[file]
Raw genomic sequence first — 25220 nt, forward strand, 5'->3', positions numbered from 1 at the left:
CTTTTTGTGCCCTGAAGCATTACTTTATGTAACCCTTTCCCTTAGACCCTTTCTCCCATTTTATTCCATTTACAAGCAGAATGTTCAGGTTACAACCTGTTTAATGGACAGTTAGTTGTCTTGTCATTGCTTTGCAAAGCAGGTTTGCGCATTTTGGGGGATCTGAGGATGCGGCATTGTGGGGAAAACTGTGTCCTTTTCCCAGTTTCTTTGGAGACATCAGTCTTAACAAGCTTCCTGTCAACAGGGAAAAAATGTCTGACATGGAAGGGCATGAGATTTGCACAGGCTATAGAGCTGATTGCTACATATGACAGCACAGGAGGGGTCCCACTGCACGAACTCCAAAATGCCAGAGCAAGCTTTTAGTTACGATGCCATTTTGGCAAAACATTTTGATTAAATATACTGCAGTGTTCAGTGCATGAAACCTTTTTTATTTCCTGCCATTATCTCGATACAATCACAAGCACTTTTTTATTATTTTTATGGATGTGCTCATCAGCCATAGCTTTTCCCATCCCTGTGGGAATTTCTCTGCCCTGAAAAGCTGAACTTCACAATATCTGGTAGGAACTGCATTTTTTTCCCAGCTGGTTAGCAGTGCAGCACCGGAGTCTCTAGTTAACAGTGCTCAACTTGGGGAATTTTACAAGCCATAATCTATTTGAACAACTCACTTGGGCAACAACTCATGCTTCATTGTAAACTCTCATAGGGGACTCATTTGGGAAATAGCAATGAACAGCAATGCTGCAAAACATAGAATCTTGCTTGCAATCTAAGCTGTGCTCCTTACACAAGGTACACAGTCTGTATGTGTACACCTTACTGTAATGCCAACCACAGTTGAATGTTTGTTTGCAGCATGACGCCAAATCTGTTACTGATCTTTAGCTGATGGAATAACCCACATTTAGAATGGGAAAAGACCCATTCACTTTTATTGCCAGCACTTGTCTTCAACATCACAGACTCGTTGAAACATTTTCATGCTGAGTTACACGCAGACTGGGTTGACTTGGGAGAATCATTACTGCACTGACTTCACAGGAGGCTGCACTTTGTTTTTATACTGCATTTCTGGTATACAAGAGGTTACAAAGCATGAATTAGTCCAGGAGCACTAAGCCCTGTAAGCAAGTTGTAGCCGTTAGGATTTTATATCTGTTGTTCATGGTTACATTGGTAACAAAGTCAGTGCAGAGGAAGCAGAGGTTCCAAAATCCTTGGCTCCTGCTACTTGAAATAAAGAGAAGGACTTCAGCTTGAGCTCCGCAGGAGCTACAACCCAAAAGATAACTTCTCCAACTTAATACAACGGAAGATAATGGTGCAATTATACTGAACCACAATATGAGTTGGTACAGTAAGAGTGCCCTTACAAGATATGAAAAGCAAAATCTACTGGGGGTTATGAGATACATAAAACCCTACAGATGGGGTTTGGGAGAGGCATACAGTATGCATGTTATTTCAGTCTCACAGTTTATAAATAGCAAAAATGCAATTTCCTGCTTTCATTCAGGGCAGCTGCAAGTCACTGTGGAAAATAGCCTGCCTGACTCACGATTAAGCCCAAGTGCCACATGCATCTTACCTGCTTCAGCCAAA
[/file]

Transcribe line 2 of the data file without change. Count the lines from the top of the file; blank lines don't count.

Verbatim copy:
CTTTTTGTGCCCTGAAGCATTACTTTATGTAACCCTTTCCCTTAGACCCTTTCTCCCATTTTATTCCATTTACAAGCAGAATGTTCAGGTTACAACCTGTTTAATGGACAGTTAGTTGTCTTGTCATTGCTTTGCAAAGCAGGTTTGCGCATTTTGGGGGATCTGAGGATGCGGCATTGTGGGGAAAACTGTGTCCTTTTCCCAGTTTCTTTGGAGACATCAGTCTTAACAAGCTTCCTGTCAACAGGGAAAAAATGTCTGACATGGAAGGGCATGAGATTTGCACAGGCTATAGAGCTGATTGCTACATATGACAGCACAGGAGGGGTCCCACTGCACGAACTCCAAAATGCCAGAGCAAGCTTTTAGTTACGATGCCATTTTGGCAAAACATTTTGATTAAATATACTGCAGTGTTCAGTGCATGAAACCTTTTTTATTTCCTGCCATTATCTCGATACAATCACAAGCACTTTTTTATTATTTTTATGGATGTGCTCATCAGCCATAGCTTTTCCCATCCCTGTGGGAATTTCTCTGCCCTGAAAAGCTGAACTTCACAATATCTGGTAGGAACTGCATTTTTTTCCCAGCTGGTTAGCAGTGCAGCACCGGAGTCTCTAGTTAACAGTGCTCAACTTGGGGAATTTTACAAGCCATAATCTATTTGAACAACTCACTTGGGCAACAACTCATGCTTCATTGTAAACTCTCATAGGGGACTCATTTGGGAAATAGCAATGAACAGCAATGCTGCAAAACATAGAATCTTGCTTGCAATCTAAGCTGTGCTCCTTACACAAGGTACACAGTCTGTATGTGTACACCTTACTGTAATGCCAACCACAGTTGAATGTTTGTTTGCAGCATGACGCCAAATCTGTTACTGATCTTTAGCTGATGGAATAACCCACATTTAGAATGGGAAAAGACCCATTCACTTTTATTGCCAGCACTTGTCTTCAACATCACAGACTCGTTGAAACATTTTCATGCTGAGTTACACGCAGACTGGGTTGACTTGGGAGAATCATTACTGCACTGACTTCACAGGAGGCTGCACTTTGTTTTTATACTGCATTTCTGGTATACAAGAGGTTACAAAGCATGAATTAGTCCAGGAGCACTAAGCCCTGTAAGCAAGTTGTAGCCGTTAGGATTTTATATCTGTTGTTCATGGTTACATTGGTAACAAAGTCAGTGCAGAGGAAGCAGAGGTTCCAAAATCCTTGGCTCCTGCTACTTGAAATAAAGAGAAGGACTTCAGCTTGAGCTCCGCAGGAGCTACAACCCAAAAGATAACTTCTCCAACTTAATACAACGGAAGATAATGGTGCAATTATACTGAACCACAATATGAGTTGGTACAGTAAGAGTGCCCTTACAAGATATGAAAAGCAAAATCTACTGGGGGTTATGAGATACATAAAACCCTACAGATGGGGTTTGGGAGAGGCATACAGTATGCATGTTATTTCAGTCTCACAGTTTATAAATAGCAAAAATGCAATTTCCTGCTTTCATTCAGGGCAGCTGCAAGTCACTGTGGAAAATAGCCTGCCTGACTCACGATTAAGCCCAAGTGCCACATGCATCTTACCTGCTTCAGCCAAA